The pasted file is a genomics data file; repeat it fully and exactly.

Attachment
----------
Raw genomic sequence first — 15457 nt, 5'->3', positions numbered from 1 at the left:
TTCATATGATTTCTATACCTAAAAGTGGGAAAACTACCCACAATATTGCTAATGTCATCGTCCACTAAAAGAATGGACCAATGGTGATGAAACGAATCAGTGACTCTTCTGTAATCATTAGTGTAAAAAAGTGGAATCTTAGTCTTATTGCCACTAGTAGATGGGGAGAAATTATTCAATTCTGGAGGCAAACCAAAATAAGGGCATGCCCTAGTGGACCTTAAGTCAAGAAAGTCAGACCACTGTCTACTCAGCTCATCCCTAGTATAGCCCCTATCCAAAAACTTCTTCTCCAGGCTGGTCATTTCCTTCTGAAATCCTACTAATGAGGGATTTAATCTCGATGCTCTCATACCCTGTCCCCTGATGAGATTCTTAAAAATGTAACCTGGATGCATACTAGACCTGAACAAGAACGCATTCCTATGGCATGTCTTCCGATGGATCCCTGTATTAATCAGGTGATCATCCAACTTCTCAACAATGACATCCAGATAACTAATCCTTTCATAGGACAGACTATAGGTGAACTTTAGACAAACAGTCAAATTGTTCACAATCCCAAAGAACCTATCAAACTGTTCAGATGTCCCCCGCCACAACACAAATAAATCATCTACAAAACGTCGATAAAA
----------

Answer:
Raw genomic sequence first — 15457 nt, 5'->3', positions numbered from 1 at the left:
TTCATATGATTTCTATACCTAAAAGTGGGAAAACTACCCACAATATTGCTAATGTCATCGTCCACTAAAAGAATGGACCAATGGTGATGAAACGAATCAGTGACTCTTCTGTAATCATTAGTGTAAAAAAGTGGAATCTTAGTCTTATTGCCACTAGTAGATGGGGAGAAATTATTCAATTCTGGAGGCAAACCAAAATAAGGGCATGCCCTAGTGGACCTTAAGTCAAGAAAGTCAGACCACTGTCTACTCAGCTCATCCCTAGTATAGCCCCTATCCAAAAACTTCTTCTCCAGGCTGGTCATTTCCTTCTGAAATCCTACTAATGAGGGATTTAATCTCGATGCTCTCATACCCTGTCCCCTGATGAGATTCTTAAAAATGTAACCTGGATGCATACTAGACCTGAACAAGAACGCATTCCTATGGCATGTCTTCCGATGGATCCCTGTATTAATCAGGTGATCATCCAACTTCTCAACAATGACATCCAGATAACTAATCCTTTCATAGGACAGACTATAGGTGAACTTTAGACAAACAGTCAAATTGTTCACAATCCCAAAGAACCTATCAAACTGTTCAGATGTCCCCCGCCACAACACAAATAAATCATCTACAAAACGTCGATAAAA